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Operations Group

Operations Group
The 180th Operations Group is home to the 112th Fighter Squadron and the 180th Operations Support Flight which directly support the Air Sovereignty Alert mission and daily flying training in the F-16C Fighting Falcon. The primary mission of the 180th Operations Group is to provide a combat ready Fighter Squadron capable of employing both in the air-to-ground and air-to-air role. The 112th Fighter Squadron is supported by the 180th Operations Support Flight which insures that the unit is trained and equipped to deploy anywhere in the world within minimum response time. 

112th Fighter Squadron
The mission of the 112th Fighter Squadron is to achieve the capability of worldwide deployment and to be prepared, upon implementation, to deploy, destroy enemy forces and facilities through the delivery of all types of tactical weapons compatible with the weapon system possessed in support of the roles of counter air, interdiction, and close air support and to provide combat ready aircrews capable of deploying anywhere in the world within 24 hours of notification. The F-16 employs the latest technology for aerial combat and air-to-ground weapons delivery and with the "Falcon" the 112 FS is fully prepared to FLY, FIGHT, and WIN anywhere in the world! 

Operations Support Flight
The 180th Operations Support Flight provides a variety of ancillary functions for the 112th Fighter Squadron. The training section monitors and directs both the ground and flying training of the pilots. The Weapons and Tactics, Intelligence, Life Support, and Operations sections all combine to provide the necessary training to insure the unit pilots are fully Mission Ready in the F-16. Finally, the Aviation Resource Management sections updates and maintains pilot currencies and records. In brief, the 180th Operations Support Flight is entrusted with the task of ensuring that the 112th Fighter Squadron pilots are the most knowledgeable, best trained mission ready pilots in the world. 

Aircrew Flight Equipment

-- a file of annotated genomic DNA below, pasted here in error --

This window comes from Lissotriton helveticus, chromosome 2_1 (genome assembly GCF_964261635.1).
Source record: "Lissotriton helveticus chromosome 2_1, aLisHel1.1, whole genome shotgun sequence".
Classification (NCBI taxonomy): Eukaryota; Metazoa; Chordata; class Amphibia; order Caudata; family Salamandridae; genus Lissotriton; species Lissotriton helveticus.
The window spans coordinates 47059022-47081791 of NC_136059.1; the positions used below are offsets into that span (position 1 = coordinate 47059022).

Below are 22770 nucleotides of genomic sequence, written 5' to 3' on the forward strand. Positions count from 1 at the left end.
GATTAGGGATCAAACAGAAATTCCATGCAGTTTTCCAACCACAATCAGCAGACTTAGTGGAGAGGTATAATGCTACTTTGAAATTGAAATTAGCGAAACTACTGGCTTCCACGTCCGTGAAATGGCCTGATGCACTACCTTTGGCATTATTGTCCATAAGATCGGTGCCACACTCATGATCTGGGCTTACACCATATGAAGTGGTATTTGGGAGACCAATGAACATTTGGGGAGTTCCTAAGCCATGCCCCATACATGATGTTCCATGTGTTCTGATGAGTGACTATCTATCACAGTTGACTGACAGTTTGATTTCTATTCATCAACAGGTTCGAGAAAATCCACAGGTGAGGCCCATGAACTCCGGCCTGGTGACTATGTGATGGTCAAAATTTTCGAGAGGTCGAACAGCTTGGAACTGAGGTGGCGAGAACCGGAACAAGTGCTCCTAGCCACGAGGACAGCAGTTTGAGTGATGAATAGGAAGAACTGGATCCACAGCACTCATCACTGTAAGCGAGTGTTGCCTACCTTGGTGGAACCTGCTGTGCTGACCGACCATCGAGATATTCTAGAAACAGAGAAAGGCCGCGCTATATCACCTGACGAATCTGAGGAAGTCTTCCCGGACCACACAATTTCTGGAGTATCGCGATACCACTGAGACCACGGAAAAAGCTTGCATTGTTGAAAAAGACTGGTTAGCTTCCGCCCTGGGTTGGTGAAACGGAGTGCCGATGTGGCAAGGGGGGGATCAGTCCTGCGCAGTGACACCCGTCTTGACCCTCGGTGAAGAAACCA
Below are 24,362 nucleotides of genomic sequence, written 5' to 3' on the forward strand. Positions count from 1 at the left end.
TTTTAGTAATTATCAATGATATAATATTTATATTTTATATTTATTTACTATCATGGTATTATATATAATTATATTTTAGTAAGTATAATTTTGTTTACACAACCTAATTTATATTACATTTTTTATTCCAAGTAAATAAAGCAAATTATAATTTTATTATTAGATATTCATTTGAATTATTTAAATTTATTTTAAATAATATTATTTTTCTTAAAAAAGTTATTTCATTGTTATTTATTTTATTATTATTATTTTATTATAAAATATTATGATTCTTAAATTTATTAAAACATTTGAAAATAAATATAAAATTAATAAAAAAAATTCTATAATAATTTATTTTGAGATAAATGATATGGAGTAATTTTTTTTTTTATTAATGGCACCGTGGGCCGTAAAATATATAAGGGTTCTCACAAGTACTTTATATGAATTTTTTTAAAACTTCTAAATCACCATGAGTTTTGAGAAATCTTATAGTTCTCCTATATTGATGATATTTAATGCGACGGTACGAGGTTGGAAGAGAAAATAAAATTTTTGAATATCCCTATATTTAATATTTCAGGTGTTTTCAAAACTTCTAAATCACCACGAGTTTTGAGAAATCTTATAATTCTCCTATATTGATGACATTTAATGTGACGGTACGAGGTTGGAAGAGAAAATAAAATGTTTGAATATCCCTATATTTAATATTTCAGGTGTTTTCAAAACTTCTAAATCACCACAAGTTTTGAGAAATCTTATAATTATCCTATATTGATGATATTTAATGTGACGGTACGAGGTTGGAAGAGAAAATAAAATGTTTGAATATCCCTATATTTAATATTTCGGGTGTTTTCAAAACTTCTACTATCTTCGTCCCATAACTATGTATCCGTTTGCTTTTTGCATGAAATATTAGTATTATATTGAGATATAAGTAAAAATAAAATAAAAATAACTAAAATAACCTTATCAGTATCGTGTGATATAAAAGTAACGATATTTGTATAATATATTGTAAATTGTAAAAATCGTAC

Welcome to the 180th Aircrew Flight Equipment Shop. I bet you would like to know what are job involves. Our primary responsibility is to inspect, repair, and maintain the equipment our pilots wear, when they fly. This involves their helmet; their harness, which attaches to their parachute; and a g-suit to counteract the g-forces endured when flying at high speeds. The pilots depend on this equipment to work every time, and in every environment, so we pride ourselves on not letting them down. We also inspect, maintain, and re-pack the parachute, which is used in the event the pilot has to eject from an aircraft. Imagine if you will, rolling up and packing a 28 foot diameter parachute into something the size of a book bag. All the while keeping the parachute dry, clean and free of dirt, and keeping all of the lines untangled and stored into little pockets. All of this attention to detail, and checking of our work along the way, pays off in the end if the parachute is ever needed. We also inspect, repair, and maintain some of the neatest technology that is out there today. This includes a variety of survival equipment items, from radios, to Global Positioning Systems (GPS), to special equipment which allows a downed pilot to escape and evade capture by seeing at night. Have you ever seen the television/video clips which show a soldier looking out into the night, and everything is lit up a cool shade of green? Those are Night Vision Goggles, and we make sure the one's our pilots use, are in the best working order that they can be. Along with our primary job, which involves everything mentioned above, we have a few additional duties as well. We do instructional training with our pilots to include pre-ejection training in a full-sized mock F-16 trainer. We simulate in-flight emergencies, in which our pilots must demonstrate to us that they know exactly what to do in any type of situation which causes them to eject from the aircraft. Once they have successfully demonstrated ejecting, then we put them into a training rig in which they hang from two straps attached to a harness they wear. This simulates them parachuting down to Earth. We program simulated emergencies with their parachute; we control wind speed and direction, as well as whether it is day or night. Again, the pilot has to display proficiency in these procedures. If the pilot IS proficient, then that tells us that we are doing OUR job correctly. The last part of our instructional training involves both ground combat survival as well as water survival. The first part mentioned, ground combat survival, involves being able to survive in any environment, escape capture by the enemy, and evade the enemy until rescued by friendly forces. Being stealthy, being quiet, and being resourceful can all help accomplish this task. The pilots use survival items which, we as Aircrew Flight Equipment Specialist pack for them in their survival vest. The second part of this training involves the ability to survive after you have parachuted safely into water. Being able to inflate a rubber raft, fish for food, and navigate at night in the middle an ocean are all part of this training.